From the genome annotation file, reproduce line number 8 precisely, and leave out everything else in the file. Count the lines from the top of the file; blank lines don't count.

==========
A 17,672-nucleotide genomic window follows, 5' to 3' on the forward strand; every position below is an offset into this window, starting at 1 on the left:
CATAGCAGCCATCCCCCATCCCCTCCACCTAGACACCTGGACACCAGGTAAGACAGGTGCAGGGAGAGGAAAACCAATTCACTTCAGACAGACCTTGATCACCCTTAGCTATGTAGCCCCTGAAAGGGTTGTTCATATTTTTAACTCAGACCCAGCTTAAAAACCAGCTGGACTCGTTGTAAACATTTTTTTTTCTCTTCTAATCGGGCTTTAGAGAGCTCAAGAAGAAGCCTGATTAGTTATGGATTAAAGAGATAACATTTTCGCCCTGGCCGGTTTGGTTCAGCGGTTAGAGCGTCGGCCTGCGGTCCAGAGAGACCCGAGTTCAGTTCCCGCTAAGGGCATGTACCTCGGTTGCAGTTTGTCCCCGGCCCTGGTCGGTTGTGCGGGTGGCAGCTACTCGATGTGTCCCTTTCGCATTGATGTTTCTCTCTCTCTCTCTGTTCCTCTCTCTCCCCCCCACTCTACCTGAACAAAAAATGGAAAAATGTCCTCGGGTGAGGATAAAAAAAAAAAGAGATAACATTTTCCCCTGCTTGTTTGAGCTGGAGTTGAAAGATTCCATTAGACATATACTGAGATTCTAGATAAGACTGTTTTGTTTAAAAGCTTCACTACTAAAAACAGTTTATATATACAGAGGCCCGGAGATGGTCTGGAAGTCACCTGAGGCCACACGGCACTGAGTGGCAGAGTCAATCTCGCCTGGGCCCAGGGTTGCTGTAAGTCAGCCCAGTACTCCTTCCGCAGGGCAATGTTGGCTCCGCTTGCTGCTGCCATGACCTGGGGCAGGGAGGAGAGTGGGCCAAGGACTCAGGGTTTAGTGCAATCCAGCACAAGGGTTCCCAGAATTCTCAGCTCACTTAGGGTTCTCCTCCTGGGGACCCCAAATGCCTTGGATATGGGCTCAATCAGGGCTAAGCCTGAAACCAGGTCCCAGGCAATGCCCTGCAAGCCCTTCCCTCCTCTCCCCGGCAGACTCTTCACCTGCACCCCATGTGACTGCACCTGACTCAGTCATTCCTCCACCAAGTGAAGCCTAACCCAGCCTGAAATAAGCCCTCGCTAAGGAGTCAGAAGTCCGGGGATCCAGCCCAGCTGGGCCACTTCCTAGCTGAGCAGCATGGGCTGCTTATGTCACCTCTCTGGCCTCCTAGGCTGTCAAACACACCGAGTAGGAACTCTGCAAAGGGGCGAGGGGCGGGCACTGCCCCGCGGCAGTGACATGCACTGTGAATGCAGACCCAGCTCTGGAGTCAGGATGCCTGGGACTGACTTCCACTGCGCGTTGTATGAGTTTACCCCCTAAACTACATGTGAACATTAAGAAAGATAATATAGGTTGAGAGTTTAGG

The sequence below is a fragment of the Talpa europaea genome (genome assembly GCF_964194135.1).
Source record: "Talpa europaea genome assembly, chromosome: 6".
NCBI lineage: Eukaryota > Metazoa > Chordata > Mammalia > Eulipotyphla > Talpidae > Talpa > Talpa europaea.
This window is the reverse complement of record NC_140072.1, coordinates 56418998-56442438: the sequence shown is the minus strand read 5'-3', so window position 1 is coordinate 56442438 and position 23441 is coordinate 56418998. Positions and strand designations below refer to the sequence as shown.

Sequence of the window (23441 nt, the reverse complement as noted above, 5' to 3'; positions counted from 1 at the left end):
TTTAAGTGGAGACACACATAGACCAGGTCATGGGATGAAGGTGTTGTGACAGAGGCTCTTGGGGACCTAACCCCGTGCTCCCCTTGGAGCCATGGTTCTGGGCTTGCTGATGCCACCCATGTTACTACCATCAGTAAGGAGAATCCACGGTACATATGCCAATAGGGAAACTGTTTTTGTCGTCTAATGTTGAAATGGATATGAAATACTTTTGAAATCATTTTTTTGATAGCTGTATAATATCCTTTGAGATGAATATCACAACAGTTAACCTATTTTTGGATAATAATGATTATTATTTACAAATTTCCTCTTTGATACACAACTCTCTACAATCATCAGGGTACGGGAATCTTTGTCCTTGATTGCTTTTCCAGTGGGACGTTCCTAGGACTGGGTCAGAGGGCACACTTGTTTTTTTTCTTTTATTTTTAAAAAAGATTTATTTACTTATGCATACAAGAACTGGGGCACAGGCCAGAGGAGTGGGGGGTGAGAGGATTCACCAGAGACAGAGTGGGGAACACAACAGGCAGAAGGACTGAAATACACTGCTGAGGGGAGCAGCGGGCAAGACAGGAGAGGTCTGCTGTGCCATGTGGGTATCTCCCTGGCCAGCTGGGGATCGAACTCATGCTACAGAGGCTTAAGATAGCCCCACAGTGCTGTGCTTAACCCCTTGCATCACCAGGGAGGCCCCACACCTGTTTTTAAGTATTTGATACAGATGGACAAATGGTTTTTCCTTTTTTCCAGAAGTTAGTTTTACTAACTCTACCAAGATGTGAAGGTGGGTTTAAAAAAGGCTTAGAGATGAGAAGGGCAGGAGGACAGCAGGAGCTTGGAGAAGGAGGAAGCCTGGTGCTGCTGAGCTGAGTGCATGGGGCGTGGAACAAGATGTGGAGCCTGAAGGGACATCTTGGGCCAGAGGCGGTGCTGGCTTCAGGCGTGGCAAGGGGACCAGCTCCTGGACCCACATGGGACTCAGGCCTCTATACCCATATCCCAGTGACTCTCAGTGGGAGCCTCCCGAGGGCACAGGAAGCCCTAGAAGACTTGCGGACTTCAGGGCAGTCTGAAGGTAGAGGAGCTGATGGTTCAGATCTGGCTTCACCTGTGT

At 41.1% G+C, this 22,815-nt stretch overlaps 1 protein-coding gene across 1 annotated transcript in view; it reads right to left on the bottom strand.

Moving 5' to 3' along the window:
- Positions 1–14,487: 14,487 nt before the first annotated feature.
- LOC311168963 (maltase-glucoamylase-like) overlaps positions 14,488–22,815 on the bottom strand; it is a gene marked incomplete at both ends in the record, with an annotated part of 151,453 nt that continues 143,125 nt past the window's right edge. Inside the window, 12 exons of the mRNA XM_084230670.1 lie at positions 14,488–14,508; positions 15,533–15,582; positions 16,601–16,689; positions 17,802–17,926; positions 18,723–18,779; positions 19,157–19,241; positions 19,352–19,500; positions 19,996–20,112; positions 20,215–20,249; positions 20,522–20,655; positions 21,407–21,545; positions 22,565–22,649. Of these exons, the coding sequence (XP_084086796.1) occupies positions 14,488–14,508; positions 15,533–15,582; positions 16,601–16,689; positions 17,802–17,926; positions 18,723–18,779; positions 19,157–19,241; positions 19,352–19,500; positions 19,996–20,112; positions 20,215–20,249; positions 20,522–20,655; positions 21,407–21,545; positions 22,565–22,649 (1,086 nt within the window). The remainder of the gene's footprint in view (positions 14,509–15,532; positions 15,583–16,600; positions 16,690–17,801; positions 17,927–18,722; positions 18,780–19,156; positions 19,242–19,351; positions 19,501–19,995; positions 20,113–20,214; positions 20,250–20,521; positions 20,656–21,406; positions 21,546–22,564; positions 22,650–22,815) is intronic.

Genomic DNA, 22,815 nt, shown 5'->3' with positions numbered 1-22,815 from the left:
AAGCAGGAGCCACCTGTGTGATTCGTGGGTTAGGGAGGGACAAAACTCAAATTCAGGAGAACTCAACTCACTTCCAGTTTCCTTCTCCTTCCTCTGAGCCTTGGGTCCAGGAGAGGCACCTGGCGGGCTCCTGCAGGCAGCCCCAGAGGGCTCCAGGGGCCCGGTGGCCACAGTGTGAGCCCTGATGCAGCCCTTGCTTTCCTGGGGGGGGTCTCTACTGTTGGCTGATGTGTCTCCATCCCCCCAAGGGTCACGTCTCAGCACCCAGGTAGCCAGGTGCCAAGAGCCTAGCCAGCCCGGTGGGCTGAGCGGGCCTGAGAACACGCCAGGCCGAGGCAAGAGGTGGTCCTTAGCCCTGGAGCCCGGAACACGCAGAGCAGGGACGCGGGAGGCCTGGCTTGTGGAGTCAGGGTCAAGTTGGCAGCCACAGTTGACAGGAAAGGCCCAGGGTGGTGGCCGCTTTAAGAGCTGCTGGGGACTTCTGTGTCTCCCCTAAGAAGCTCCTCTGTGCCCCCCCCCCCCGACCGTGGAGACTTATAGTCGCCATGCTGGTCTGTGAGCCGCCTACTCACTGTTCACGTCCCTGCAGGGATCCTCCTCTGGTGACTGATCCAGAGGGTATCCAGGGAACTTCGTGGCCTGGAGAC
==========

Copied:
TTTAAGTGGAGACACACATAGACCAGGTCATGGGATGAAGGTGTTGTGACAGAGGCTCTTGGGGACCTAACCCCGTGCTCCCCTTGGAGCCATGGTTCTGGGCTTGCTGATGCCACCCATGTTACTACCATCAGTAAGGAGAATCCACGGTACATATGCCAATAGGGAAACTGTTTTTGTCGTCTAATGTTGAAATGGATATGAAATACTTTTGAAATCATTTTTTTGATAGCTGTATAATATCCTTTGAGATGAATATCACAACAGTTAACCTATTTTTGGATAATAATGATTATTATTTACAAATTTCCTCTTTGATACACAACTCTCTACAATCATCAGGGTACGGGAATCTTTGTCCTTGATTGCTTTTCCAGTGGGACGTTCCTAGGACTGGGTCAGAGGGCACACTTGTTTTTTTTCTTTTATTTTTAAAAAAGATTTATTTACTTATGCATACAAGAACTGGGGCACAGGCCAGAGGAGTGGGGGGTGAGAGGATTCACCAGAGACAGAGTGGGGAACACAACAGGCAGAAGGACTGAAATACACTGCTGAGGGGAGCAGCGGGCAAGACAGGAGAGGTCTGCTGTGCCATGTGGGTATCTCCCTGGCCAGCTGGGGATCGAACTCATGCTACAGAGGCTTAAGATAGCCCCACAGTGCTGTGCTTAACCCCTTGCATCACCAGGGAGGCCCCACACCTGTTTTTAAGTATTTGATACAGATGGACAAATGGTTTTTCCTTTTTTCCAGAAGTTAGTTTTACTAACTCTACCAAGATGTGAAGGTGGGTTTAAAAAAGGCTTAGAGATGAGAAGGGCAGGAGGACAGCAGGAGCTTGGAGAAGGAGGAAGCCTGGTGCTGCTGAGCTGAGTGCATGGGGCGTGGAACAAGATGTGGAGCCTGAAGGGACATCTTGGGCCAGAGGCGGTGCTGGCTTCAGGCGTGGCAAGGGGACCAGCTCCTGGACCCACATGGGACTCAGGCCTCTATACCCATATCCCAGTGACTCTCAGTGGGAGCCTCCCGAGGGCACAGGAAGCCCTAGAAGACTTGCGGACTTCAGGGCAGTCTGAAGGTAGAGGAGCTGATGGTTCAGATCTGGCTTCACCTGTGT